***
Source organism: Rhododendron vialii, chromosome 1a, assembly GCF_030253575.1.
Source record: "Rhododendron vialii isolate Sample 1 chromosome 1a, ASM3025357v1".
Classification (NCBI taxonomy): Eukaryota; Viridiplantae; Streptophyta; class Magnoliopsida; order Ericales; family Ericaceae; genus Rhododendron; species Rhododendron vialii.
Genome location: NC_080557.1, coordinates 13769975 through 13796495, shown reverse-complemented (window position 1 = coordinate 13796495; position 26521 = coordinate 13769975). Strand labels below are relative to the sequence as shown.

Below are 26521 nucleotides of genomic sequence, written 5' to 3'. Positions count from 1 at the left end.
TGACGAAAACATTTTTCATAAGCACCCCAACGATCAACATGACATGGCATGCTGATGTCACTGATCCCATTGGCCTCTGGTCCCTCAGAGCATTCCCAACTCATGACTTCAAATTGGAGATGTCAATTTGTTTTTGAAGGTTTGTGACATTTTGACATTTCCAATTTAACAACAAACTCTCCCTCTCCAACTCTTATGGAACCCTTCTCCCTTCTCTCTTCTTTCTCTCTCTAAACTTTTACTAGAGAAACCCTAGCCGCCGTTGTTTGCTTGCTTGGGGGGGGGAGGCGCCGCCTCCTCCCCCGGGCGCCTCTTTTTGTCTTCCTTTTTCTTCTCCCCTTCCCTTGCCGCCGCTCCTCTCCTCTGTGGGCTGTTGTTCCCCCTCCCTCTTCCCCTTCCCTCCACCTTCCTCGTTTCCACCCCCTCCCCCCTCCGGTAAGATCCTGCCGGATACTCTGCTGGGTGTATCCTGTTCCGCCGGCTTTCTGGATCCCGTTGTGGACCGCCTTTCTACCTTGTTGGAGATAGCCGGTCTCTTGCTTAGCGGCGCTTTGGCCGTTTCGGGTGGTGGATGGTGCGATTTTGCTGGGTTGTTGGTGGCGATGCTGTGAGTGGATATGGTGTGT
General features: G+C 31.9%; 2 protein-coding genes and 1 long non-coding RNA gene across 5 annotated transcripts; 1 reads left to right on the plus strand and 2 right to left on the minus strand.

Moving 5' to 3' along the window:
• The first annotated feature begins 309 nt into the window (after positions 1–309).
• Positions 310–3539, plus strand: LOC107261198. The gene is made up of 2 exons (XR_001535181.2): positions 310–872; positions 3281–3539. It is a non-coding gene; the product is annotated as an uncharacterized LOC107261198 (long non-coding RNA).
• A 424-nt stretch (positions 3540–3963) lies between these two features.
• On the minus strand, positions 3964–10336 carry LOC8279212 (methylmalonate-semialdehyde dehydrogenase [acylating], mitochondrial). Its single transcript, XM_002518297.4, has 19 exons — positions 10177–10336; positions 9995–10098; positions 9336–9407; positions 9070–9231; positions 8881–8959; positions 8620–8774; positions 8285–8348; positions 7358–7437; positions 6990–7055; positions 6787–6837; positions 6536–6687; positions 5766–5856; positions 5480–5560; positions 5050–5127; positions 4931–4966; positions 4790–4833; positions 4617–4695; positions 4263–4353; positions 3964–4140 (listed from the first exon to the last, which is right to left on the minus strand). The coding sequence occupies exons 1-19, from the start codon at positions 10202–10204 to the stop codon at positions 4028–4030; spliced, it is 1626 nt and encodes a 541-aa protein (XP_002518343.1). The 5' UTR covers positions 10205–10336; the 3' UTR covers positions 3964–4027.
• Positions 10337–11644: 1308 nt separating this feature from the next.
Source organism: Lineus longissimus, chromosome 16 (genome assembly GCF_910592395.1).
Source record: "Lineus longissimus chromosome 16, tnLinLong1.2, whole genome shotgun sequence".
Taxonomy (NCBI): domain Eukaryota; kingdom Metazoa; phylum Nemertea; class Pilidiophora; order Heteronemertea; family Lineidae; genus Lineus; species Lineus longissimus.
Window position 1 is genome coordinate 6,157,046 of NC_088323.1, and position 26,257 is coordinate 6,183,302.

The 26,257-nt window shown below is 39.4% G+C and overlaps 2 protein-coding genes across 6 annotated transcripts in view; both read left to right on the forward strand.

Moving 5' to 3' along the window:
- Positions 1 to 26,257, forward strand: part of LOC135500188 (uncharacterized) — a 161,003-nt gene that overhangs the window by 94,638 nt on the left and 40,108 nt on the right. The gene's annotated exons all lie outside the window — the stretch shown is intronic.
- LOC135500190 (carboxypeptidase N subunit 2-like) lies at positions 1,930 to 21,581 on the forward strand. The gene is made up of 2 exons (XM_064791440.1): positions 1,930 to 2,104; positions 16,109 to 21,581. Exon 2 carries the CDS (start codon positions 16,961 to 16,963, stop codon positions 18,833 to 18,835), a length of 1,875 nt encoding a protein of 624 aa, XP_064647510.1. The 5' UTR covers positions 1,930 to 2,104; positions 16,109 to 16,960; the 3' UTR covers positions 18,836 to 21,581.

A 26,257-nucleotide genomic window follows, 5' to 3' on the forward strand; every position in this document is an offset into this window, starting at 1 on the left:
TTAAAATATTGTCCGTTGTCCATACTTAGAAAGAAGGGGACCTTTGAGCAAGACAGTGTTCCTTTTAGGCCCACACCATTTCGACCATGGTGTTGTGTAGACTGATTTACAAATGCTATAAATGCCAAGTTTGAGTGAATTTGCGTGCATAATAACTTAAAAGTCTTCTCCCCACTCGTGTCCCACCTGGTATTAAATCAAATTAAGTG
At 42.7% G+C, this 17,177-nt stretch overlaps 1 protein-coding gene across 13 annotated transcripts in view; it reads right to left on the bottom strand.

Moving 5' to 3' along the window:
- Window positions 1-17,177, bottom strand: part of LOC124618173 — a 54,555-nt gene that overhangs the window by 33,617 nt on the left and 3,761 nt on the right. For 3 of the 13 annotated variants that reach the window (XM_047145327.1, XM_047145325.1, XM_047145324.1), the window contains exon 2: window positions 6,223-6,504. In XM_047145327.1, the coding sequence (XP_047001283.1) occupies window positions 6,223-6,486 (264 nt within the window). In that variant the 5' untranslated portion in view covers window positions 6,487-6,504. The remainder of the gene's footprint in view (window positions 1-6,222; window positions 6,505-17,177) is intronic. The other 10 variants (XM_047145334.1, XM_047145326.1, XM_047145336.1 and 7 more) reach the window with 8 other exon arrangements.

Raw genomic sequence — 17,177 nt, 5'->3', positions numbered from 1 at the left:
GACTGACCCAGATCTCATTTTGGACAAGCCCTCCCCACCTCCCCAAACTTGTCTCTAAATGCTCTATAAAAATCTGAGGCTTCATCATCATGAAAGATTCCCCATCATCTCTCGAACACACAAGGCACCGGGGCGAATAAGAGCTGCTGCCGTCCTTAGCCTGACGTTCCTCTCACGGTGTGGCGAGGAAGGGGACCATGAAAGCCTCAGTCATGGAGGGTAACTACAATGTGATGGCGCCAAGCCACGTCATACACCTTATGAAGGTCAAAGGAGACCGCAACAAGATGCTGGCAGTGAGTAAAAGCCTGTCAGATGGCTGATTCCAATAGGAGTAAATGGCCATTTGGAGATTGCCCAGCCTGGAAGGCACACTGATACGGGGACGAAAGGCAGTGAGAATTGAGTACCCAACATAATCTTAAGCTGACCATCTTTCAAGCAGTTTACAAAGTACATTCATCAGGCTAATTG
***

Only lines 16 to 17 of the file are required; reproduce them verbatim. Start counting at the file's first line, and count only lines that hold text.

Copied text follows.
Taxonomy (NCBI): domain Eukaryota; kingdom Metazoa; phylum Nemertea; class Pilidiophora; order Heteronemertea; family Lineidae; genus Lineus; species Lineus longissimus.
Window position 1 is genome coordinate 6,157,046 of NC_088323.1, and position 26,257 is coordinate 6,183,302.